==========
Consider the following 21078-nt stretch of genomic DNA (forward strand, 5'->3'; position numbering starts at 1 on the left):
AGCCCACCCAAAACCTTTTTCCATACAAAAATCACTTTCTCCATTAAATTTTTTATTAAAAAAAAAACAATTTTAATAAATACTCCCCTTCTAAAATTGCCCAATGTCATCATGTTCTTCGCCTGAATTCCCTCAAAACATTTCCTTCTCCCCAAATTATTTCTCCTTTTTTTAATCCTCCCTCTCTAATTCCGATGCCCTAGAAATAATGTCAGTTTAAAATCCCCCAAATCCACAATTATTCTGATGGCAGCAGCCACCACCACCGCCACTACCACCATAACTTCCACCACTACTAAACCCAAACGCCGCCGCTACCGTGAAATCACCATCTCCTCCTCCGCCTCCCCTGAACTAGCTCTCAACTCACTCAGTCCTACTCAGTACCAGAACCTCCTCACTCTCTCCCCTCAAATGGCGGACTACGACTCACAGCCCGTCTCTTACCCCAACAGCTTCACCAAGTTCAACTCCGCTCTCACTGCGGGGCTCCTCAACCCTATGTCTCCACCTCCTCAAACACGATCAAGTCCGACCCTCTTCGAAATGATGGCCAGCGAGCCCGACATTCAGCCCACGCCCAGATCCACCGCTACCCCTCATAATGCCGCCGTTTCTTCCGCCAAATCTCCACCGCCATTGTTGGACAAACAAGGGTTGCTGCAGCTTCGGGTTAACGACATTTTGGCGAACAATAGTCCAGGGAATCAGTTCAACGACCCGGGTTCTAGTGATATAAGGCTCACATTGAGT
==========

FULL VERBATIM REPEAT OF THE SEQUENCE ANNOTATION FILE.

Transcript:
Consider the following 21078-nt stretch of genomic DNA (forward strand, 5'->3'; position numbering starts at 1 on the left):
AGCCCACCCAAAACCTTTTTCCATACAAAAATCACTTTCTCCATTAAATTTTTTATTAAAAAAAAAACAATTTTAATAAATACTCCCCTTCTAAAATTGCCCAATGTCATCATGTTCTTCGCCTGAATTCCCTCAAAACATTTCCTTCTCCCCAAATTATTTCTCCTTTTTTTAATCCTCCCTCTCTAATTCCGATGCCCTAGAAATAATGTCAGTTTAAAATCCCCCAAATCCACAATTATTCTGATGGCAGCAGCCACCACCACCGCCACTACCACCATAACTTCCACCACTACTAAACCCAAACGCCGCCGCTACCGTGAAATCACCATCTCCTCCTCCGCCTCCCCTGAACTAGCTCTCAACTCACTCAGTCCTACTCAGTACCAGAACCTCCTCACTCTCTCCCCTCAAATGGCGGACTACGACTCACAGCCCGTCTCTTACCCCAACAGCTTCACCAAGTTCAACTCCGCTCTCACTGCGGGGCTCCTCAACCCTATGTCTCCACCTCCTCAAACACGATCAAGTCCGACCCTCTTCGAAATGATGGCCAGCGAGCCCGACATTCAGCCCACGCCCAGATCCACCGCTACCCCTCATAATGCCGCCGTTTCTTCCGCCAAATCTCCACCGCCATTGTTGGACAAACAAGGGTTGCTGCAGCTTCGGGTTAACGACATTTTGGCGAACAATAGTCCAGGGAATCAGTTCAACGACCCGGGTTCTAGTGATATAAGGCTCACATTGAGT